Divided Loyalties

Divided Loyalties

How the American Revolution Came to New York

Book - 2002
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Baker & Taylor
Explores the civil conflict that tore New York City apart when the American Revolution spread to the thriving colonial metropolis.

McMillan Palgrave
Before the Civil War splintered the young country, there was another conflict that divided friends and family-the Revolutionary War

Prior to the French and Indian War, the British government had taken little interest in their expanding American empire. Years of neglect had allowed America's fledgling democracy to gain power, but by 1760 America had become the biggest and fastest-growing part of the British economy, and the mother country required tribute.

When the Revolution came to New York City, it tore apart a community that was already riven by deep-seated family, political, religious, and economic antagonisms. Focusing on a number of individuals, Divided Loyalties describes their response to increasingly drastic actions taken in London by a succession of the king's ministers, which finally forced people to take sides and decide whether they would continue their loyalty to Great Britain and the king, or cast their lot with the American insurgents.

Using fascinating detail to draw us into history's narrative, Richard M. Ketchum explains why New Yorkers with similar life experiences-even members of the same family-chose different sides when the war erupted.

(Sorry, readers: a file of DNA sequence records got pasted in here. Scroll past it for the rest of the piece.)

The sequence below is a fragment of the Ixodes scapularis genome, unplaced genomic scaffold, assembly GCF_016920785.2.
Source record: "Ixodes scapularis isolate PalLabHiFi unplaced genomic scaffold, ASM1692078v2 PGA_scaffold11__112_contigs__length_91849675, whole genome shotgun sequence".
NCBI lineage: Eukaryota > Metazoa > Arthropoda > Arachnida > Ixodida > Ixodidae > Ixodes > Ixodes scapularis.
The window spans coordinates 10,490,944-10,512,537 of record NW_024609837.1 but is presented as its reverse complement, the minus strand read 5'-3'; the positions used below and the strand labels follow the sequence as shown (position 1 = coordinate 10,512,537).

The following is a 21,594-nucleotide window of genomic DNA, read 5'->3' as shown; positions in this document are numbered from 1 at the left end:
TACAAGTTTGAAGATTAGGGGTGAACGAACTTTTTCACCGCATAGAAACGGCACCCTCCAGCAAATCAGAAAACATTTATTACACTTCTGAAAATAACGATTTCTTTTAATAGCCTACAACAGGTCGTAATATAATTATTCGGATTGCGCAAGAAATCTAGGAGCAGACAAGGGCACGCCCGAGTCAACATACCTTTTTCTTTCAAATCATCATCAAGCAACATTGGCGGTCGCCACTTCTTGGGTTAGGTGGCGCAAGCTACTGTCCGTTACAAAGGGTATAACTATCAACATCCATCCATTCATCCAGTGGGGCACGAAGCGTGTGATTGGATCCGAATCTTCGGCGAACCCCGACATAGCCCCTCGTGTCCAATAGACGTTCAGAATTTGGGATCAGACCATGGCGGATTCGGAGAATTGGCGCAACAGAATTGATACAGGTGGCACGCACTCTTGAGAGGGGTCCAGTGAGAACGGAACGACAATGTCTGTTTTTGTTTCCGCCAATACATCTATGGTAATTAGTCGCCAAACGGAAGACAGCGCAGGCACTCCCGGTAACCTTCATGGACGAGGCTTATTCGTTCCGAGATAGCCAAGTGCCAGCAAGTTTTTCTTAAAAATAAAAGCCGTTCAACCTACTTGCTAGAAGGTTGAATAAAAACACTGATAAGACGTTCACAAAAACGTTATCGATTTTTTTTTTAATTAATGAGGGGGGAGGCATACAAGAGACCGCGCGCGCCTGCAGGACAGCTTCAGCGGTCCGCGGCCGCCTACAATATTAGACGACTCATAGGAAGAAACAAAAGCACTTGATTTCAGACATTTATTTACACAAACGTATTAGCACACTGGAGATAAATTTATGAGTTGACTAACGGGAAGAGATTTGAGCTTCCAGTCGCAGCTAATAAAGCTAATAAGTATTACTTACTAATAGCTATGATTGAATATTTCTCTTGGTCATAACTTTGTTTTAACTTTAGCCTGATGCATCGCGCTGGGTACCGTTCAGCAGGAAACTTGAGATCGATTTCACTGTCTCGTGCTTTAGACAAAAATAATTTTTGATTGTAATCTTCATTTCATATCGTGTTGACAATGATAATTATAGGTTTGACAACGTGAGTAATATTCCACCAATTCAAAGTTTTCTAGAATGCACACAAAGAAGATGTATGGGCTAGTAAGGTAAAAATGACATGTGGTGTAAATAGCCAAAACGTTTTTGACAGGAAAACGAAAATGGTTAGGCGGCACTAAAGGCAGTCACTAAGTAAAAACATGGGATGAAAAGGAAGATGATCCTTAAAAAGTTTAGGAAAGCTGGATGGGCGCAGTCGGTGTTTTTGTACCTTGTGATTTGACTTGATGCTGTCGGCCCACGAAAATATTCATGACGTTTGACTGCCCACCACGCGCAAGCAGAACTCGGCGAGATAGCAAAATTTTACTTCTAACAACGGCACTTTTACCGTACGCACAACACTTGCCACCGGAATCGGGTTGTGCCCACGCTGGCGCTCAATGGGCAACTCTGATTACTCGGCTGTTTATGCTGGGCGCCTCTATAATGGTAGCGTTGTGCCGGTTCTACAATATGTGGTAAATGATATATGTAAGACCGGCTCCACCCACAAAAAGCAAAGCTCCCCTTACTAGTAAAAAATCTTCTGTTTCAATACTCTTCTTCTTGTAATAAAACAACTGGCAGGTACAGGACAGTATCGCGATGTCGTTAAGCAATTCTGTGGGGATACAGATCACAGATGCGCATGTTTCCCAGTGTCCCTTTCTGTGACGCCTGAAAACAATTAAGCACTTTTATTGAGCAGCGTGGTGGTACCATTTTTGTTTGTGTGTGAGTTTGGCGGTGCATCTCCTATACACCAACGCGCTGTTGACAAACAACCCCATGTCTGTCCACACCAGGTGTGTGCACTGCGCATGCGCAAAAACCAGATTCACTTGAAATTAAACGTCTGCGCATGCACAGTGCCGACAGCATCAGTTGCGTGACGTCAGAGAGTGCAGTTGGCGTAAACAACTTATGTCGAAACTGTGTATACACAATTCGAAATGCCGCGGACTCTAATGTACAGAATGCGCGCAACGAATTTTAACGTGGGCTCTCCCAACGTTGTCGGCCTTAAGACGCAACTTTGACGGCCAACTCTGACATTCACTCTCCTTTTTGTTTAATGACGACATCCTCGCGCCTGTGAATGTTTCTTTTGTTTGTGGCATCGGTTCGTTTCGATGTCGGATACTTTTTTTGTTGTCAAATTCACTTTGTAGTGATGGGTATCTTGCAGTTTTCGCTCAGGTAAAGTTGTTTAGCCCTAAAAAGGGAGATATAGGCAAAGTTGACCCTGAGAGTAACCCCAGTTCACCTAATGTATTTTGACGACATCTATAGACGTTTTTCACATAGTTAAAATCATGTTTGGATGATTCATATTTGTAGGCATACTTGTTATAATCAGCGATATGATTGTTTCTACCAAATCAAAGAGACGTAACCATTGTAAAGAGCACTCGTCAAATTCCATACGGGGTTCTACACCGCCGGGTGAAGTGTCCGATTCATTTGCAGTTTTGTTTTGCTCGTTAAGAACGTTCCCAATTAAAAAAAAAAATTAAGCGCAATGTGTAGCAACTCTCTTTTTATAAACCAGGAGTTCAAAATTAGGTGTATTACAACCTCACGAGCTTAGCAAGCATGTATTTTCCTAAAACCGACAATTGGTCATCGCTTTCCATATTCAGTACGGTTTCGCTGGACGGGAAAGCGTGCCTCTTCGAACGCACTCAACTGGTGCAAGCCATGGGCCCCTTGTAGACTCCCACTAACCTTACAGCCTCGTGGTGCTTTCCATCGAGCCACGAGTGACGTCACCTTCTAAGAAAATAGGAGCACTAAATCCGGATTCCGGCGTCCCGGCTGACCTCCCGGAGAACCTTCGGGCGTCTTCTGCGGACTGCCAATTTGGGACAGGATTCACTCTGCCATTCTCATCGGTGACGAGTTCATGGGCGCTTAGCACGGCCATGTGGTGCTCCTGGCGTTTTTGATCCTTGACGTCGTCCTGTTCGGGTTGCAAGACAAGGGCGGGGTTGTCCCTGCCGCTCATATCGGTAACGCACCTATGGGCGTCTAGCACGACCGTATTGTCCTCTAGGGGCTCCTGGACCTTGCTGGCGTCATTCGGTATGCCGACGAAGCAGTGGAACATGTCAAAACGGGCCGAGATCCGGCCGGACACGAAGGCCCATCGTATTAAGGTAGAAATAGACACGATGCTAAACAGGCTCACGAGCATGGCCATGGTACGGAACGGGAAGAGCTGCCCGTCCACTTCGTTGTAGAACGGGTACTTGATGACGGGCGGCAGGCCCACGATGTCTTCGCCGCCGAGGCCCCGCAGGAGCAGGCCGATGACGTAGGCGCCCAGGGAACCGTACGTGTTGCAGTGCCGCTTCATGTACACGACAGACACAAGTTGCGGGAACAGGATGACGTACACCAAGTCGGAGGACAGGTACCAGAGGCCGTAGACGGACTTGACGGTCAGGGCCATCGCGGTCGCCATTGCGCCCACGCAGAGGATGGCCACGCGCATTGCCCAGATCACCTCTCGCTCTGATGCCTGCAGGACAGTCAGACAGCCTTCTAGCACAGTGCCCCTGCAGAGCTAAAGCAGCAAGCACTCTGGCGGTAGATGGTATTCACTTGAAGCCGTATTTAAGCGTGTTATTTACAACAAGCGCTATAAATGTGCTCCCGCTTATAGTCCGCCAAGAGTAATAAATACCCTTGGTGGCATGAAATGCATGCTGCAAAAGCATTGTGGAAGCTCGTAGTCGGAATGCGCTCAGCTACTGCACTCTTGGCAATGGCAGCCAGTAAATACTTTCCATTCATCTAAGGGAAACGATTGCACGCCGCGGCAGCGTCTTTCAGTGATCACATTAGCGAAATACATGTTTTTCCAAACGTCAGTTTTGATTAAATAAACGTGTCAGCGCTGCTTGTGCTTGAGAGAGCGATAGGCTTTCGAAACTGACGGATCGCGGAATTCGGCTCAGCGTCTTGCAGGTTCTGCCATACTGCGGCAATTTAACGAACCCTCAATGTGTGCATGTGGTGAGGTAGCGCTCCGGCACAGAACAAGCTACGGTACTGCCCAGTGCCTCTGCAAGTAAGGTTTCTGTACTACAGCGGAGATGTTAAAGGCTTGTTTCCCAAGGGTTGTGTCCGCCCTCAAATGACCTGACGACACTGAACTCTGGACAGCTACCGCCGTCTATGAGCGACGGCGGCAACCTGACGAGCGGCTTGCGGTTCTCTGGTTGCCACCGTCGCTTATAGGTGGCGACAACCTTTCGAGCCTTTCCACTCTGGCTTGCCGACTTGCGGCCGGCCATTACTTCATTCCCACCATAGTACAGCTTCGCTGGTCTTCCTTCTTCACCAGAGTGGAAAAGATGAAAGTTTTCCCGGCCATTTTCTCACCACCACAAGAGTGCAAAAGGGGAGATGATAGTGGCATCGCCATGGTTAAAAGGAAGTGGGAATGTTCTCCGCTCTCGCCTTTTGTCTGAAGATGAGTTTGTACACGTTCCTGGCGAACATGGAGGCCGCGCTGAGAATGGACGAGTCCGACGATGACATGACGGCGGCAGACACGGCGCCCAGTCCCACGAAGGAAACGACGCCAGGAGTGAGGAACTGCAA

Holtzbrinck
Before the Civil War splintered the young country, there was another conflict that divided friends and family-the Revolutionary War Prior to the French and Indian War, the British government had taken little interest in their expanding American empire. Years of neglect had allowed America's fledgling democracy to gain power, but by 1760 America had become the biggest and fastest-growing part of the British economy, and the mother country required tribute. When the Revolution came to New York City, it tore apart a community that was already riven by deep-seated family, political, religious, and economic antagonisms. Focusing on a number of individuals, Divided Loyalties describes their response to increasingly drastic actions taken in London by a succession of the king's ministers, which finally forced people to take sides and decide whether they would continue their loyalty to Great Britain and the king, or cast their lot with the American insurgents. Using fascinating detail to draw us into history's narrative, Richard M. Ketchum explains why New Yorkers with similar life experiences-even members of the same family-chose different sides when the war erupted.

Blackwell North Amer
Between 1760 and 1775, the inexperienced, stubborn King George III and a succession of second-rate cabinet ministers concocted a series of increasingly harsh measures to keep American colonists more firmly under British control. Instead, these actions set in motion a chain of events that forced Americans to take sides, climaxing in the war of the Revolution.

Baker
& Taylor

The author of Decisive Day and other histories of the Revolutionary War explores the civil conflict that tore New York City apart when the war spread to the thriving colonial metropolis.

Publisher: New York : Henry Holt, 2002
Edition: First edition
ISBN: 9780805061192
0805061193
Branch Call Number: 974.703 KETCH
Characteristics: xiv, 447 pages : illustrations, portraits ; 25 cm
Notes: "A John Macrae book."

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